Jonathan Revies is originally from Los Angeles, one of the best food scenes in the country. He credits his mom as a fantastic cook who taught him a variety of techniques catalyzing his love for the culinary arts. His younger sister, who passed away from breast cancer in 2011, worked as a server at a diner and they often spoke of starting a food business of their own. Jonathan has worked at The Shanty, Arizona's oldest continuously licensed bar, since 2009 in both day operations and as the weekend door host. The cooking bug never left him, and in 2013, Jonathan returned to school at Pima Community College to pursue a degree in culinary arts and restaurant management. JR is a busy man, also serving as the web services designer and social media marketer for the Chefs' Association of Southern Arizona (a division of the American Culinary Federation). Go see Jonathan at The Shanty, or look out for his own Tucson restaurant in the future.
What was the first dish you had that changed your perspective on food?
I don't know if it was any one dish, but my introduction to big game was eye-opening. In 2002, I worked as a host for Saddle Peak Lodge, a fine dining restaurant in the hills of Calabasas. That's when I got my first major exposure to gourmet cuisine and entrées like elk, bison, pheasant and eel. While at first I was dubious, I finally hunkered down and tried them. Now they're some of my favorites.
What are you eating these days?
Italian food, mostly. I enjoy good pizza and pasta dishes, and luckily, there are quite a few Italian restaurants here in the Old Pueblo. If I'm at home, some quick pasta and marinara or crusted chicken over fettuccine hits the spot. I try to make my own pizzas from time to time, too.
What was the first dish you remember cooking?
My mom is an amazing cook and was always making interesting things for us. Being from the South, we often had a lot of traditional Southern food. I recall falling in love with banana pudding as a kid and always wanting to have it around. My mom taught me how to make the custard and meringue from scratch, but we used Nilla wafers like most people. Later on, I was able to discover the recipe for homemade wafers and now have people begging for me to make banana pudding regularly.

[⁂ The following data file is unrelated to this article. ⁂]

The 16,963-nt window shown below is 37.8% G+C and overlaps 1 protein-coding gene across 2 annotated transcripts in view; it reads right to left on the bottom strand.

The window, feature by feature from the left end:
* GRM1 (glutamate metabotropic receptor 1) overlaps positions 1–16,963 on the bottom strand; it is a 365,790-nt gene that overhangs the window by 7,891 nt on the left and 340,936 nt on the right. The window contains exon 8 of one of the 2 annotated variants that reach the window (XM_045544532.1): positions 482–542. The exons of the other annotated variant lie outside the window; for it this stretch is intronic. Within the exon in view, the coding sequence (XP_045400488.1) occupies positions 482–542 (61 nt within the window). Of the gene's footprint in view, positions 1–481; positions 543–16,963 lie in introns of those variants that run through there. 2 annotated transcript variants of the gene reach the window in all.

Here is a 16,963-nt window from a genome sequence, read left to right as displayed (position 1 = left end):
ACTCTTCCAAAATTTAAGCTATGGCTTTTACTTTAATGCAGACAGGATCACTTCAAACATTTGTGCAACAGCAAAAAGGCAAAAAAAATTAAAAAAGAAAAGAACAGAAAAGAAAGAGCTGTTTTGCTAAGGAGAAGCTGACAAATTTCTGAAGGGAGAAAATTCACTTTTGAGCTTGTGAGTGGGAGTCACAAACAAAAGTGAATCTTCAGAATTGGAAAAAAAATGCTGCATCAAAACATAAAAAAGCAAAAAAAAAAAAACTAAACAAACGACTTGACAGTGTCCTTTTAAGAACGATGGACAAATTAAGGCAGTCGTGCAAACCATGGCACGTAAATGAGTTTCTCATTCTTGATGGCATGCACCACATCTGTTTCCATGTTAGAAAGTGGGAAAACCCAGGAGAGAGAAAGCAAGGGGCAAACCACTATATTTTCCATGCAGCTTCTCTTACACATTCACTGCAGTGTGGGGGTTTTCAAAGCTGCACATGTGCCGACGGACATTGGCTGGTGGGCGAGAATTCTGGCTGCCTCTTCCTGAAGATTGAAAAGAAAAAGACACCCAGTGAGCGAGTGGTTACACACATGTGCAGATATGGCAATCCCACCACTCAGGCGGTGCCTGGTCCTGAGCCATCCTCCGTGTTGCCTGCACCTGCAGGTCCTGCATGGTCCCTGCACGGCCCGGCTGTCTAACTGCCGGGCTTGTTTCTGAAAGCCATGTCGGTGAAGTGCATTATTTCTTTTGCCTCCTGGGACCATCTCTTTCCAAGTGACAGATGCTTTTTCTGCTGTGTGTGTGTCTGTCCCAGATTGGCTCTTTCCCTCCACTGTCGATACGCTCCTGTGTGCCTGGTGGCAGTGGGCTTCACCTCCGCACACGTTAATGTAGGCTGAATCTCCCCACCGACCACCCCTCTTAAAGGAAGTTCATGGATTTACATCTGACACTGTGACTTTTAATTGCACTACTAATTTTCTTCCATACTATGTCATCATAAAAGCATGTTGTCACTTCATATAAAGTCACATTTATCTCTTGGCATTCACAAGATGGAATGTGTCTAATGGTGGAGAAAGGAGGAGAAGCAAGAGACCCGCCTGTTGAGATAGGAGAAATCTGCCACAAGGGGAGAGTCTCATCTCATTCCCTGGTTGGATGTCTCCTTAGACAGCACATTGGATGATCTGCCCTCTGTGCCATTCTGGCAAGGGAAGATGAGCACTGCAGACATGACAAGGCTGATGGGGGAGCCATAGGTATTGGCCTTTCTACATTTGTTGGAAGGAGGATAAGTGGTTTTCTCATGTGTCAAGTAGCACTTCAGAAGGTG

What concept, ingredient or food trend does everyone seem to love, but you just can't stomach?
Quinoa. I've had it before and used it while cooking at Pima, but I don't really have much love for it. I know that it's considered a super food and has some very nutritious qualities to it, but some restaurants seem to be using it a lot on their menus.
What chef, with us or passed on, would you most like to cook or eat dinner with?
Haha! OK, this is old-school ... Justin Wilson. He was a Southern chef who used to make a lot of Cajun-style food on his show, "Home Grown." I remember that he was always adding wine to everything he cooked (and drinking a little himself during the process). His Louisiana accent was humorous and he was prone to use his catchphrase, "I gar-on-tee!" There was just something about his laid-back style that made you laugh and hungry at the same time.
What city, other than Tucson, is your favorite place to eat?
Well, I may be a little biased on this, but my old hometown of Los Angeles has some incredible restaurants. I was just there and had dinner at Il Tiramisu in the San Fernando Valley and it was just as awesome as I remembered. Whether it's seafood, sushi, Latin foods or Roscoe's Chicken and Waffles, Los Angeles is a foodie's dream.
Speaking in junk food terms, what is your favorite guilty pleasure?
Dessert. I'm a sucker for a nice slice of cheesecake from Grimaldi's or a bowl of ice cream from ... well, anywhere. Clearly, my waistline wants me to become a pastry chef, but I'll take a good quality small dessert over a pig-out session.
Top three Tucson restaurants?
We have a great pool of fine restaurants to choose from in Tucson. There's no way I could ever stick to just three, so I'll say three that I've enjoyed this year. North at La Encantada always has fresh daily specials, consistently good entrées and a great staff. PY Steakhouse is just an amazing treat anytime I'm over in that area. The carpaccio and tartare of beef tenderloin appetizer is very good. Penca has some tasty cocktails and its happy hour menu features quite a few of my favorite items: chicharron, posole and roasted bone marrow.
With a figurative electric chair in your immediate future, what is your last meal?
Well, first I'd try a crack at a stay of execution. In the meantime, I'd want a delicious chicken parmesan with marinara and linguine, a summer salad featuring spinach, grapes and cranberries and a nice bowl of salted caramel gelato.